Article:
• FIG. 6 illustrates an exemplary method 600 for local themeing of remote applications. The order in which the method is described is not intended to be construed as a limitation, and any number of the described method blocks can be combined in any order to implement the method, or an alternative method. Additionally, individual blocks may be deleted from the method without departing from the spirit and scope of the subject matter described herein. Furthermore, the method can be implemented in any suitable hardware, software, firmware, or combination thereof.
  • At block 602, a redirection surface is created at a server corresponding to a remote application whose execution is initiated by a client (e.g., client 106). In an implementation, the server 102 defines a redirection surface which corresponds to the server application window. The redirection surface refers to a portion of a server frame buffer 508 as in FIG. 5, which would contain the application window when rendered by the theming service 110 and by the application itself.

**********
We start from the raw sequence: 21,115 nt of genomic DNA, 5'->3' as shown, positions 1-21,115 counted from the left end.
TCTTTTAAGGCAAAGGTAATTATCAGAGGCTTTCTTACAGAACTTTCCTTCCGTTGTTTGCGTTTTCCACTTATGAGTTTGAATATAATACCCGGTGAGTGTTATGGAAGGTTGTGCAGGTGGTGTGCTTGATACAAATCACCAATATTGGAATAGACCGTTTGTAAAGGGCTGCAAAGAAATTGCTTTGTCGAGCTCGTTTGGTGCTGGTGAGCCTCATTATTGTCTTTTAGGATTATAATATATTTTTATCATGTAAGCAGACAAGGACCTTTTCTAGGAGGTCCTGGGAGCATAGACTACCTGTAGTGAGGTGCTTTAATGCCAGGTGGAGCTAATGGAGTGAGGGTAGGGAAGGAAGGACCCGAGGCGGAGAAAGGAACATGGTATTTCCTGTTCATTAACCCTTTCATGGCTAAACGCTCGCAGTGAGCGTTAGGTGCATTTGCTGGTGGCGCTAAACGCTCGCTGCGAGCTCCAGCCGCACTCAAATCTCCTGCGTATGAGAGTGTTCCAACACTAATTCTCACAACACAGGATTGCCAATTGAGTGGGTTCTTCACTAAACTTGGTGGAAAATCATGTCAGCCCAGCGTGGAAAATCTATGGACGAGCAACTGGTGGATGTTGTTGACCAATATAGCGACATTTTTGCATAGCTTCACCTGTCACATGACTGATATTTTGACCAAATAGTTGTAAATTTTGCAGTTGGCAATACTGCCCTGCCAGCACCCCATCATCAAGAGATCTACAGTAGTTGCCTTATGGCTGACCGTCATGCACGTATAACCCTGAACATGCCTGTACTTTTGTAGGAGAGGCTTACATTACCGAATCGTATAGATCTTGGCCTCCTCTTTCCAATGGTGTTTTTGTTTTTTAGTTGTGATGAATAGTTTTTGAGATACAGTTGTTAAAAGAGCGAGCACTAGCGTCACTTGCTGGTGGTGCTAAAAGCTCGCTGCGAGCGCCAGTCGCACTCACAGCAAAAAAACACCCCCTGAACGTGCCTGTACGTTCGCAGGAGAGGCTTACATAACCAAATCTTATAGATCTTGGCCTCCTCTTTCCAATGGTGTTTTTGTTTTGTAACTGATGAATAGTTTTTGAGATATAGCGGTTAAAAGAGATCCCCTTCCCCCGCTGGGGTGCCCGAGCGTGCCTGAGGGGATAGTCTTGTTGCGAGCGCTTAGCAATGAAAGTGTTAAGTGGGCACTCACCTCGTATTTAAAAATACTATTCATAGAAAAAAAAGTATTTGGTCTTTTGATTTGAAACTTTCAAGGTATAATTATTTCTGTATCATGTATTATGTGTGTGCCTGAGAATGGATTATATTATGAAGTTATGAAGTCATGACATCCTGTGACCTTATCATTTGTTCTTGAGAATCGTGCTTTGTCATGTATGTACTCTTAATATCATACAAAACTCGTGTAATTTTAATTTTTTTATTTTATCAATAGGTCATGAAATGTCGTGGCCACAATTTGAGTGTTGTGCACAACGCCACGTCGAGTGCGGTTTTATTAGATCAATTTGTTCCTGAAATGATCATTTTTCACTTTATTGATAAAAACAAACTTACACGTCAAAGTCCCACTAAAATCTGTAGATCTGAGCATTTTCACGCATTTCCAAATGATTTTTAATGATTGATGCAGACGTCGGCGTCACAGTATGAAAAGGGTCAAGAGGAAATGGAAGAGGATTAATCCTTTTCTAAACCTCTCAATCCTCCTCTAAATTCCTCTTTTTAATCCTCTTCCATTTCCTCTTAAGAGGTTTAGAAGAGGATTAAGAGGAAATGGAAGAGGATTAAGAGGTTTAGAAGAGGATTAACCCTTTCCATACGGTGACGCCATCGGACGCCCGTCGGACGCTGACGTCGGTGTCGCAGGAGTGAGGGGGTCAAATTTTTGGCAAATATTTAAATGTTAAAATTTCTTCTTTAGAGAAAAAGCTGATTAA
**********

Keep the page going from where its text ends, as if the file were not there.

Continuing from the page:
• At block 604, a client theme manager 110 is queried for local theme settings (e.g., client theme metrics and theme parts). In particular, the client desktop window manager 306 queries the client theme manager 120 for client theme settings. Theme settings may include theme metrics like, dimensions of non-client areas, shape, size, etc. of the non client area, blurring technique, etc. This prevents a duplication of themes at the server 102 and the client 106 for the proxy window 504′. In response to the query, the client theme manager 112 sends the theme metrics to the server themeing service 110. As discussed earlier, the theme metrics include the dimensions of the frame 504 for any window. The client desktop window manager 114 generates and utilizes a visual tree to represent presentation and structural information for the application windows rendered at the client frame buffer 510. In such an embodiment, the client theme manager 110 provides the theme metrics used to set attributes to one or more nodes of a visual tree.
  • At block 606, contents of the redirection surface are rendered at the server based on the client theme metrics. The themeing service 108 receives and utilizes the theme metrics and theme parts from the client theme manager 110 and renders the contents of the redirection surface with no server-theme or minimal GDI-theme for the non-client area and with full GDI-theme for the client area common parts. The themeing service 108 utilizes the theme metrics and theme parts to render a no-theme non-client area and utilizes theme parts to render the common controls in the client area of the application window 504.